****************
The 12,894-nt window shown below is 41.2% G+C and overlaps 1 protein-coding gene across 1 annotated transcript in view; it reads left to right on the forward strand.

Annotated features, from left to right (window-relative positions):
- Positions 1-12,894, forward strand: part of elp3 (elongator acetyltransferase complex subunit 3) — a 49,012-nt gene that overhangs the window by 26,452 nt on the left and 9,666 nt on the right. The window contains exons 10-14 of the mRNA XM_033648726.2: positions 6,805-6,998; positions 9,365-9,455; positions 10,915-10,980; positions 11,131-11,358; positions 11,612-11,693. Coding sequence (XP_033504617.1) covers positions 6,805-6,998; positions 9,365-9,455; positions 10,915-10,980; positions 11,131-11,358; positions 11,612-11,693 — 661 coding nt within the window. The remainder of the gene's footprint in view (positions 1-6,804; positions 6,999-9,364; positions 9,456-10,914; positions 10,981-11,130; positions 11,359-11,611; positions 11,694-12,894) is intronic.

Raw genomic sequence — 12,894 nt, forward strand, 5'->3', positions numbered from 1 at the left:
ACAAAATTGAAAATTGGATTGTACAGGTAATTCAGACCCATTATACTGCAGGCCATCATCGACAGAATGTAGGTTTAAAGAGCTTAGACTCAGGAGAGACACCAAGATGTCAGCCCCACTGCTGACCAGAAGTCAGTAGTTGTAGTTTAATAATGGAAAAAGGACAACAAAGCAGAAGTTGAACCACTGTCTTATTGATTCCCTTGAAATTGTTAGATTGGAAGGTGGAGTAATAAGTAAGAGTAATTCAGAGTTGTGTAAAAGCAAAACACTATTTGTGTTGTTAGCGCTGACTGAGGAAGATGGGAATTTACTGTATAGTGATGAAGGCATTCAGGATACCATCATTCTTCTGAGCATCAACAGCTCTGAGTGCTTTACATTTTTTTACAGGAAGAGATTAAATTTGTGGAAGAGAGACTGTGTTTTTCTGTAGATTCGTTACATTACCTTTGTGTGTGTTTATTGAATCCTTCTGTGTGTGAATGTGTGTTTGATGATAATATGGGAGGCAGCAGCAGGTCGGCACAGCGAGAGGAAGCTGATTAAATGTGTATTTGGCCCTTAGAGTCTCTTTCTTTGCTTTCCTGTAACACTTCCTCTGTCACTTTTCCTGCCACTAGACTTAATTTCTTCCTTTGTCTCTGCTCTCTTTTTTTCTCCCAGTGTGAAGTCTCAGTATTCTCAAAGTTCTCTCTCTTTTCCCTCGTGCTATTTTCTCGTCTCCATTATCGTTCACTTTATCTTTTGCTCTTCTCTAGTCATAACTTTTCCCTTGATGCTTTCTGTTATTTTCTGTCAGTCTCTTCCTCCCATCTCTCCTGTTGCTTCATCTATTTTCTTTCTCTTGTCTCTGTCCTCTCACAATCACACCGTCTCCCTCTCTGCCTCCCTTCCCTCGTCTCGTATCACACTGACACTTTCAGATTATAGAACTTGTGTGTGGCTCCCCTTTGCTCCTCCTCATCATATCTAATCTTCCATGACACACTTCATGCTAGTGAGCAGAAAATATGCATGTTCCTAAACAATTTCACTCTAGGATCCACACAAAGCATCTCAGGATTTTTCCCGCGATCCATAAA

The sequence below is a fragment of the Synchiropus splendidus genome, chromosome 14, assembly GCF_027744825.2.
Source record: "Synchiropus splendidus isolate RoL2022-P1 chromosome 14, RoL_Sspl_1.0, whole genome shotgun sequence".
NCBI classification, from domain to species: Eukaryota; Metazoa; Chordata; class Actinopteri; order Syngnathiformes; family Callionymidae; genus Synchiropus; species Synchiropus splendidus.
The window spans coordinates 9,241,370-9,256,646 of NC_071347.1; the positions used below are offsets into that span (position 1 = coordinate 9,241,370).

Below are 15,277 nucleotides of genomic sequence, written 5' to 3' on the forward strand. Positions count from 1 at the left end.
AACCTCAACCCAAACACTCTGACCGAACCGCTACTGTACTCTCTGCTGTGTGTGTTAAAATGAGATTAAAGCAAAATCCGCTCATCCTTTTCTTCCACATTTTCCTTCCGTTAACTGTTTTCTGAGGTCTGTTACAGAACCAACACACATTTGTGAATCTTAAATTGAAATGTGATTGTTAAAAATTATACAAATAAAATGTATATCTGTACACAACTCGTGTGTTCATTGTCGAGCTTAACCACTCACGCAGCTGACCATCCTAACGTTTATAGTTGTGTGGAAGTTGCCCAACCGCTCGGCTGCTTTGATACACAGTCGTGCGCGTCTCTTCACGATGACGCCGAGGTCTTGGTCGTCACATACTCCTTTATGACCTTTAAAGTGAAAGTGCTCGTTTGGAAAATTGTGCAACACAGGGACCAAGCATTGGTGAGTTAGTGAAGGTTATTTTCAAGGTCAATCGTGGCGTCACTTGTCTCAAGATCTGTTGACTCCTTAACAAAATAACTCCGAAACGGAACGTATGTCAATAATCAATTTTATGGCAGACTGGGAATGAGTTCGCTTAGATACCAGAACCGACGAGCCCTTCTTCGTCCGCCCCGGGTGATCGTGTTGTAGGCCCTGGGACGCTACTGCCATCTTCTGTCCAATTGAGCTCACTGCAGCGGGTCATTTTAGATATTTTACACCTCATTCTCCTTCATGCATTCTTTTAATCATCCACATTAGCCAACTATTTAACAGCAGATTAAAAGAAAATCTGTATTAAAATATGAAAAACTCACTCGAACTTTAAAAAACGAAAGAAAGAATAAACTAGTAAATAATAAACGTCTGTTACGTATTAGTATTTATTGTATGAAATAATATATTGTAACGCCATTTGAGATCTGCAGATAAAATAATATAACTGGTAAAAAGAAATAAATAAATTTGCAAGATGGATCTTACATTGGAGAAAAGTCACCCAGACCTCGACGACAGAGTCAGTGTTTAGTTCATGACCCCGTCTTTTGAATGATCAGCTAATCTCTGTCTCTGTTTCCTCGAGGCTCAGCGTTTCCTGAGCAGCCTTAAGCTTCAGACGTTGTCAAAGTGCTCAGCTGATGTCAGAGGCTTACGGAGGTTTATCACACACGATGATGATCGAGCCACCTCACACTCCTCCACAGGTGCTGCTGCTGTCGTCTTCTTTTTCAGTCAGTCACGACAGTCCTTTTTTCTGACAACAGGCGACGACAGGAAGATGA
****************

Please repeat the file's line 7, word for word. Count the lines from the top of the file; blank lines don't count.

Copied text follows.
Source record: "Synchiropus splendidus isolate RoL2022-P1 chromosome 14, RoL_Sspl_1.0, whole genome shotgun sequence".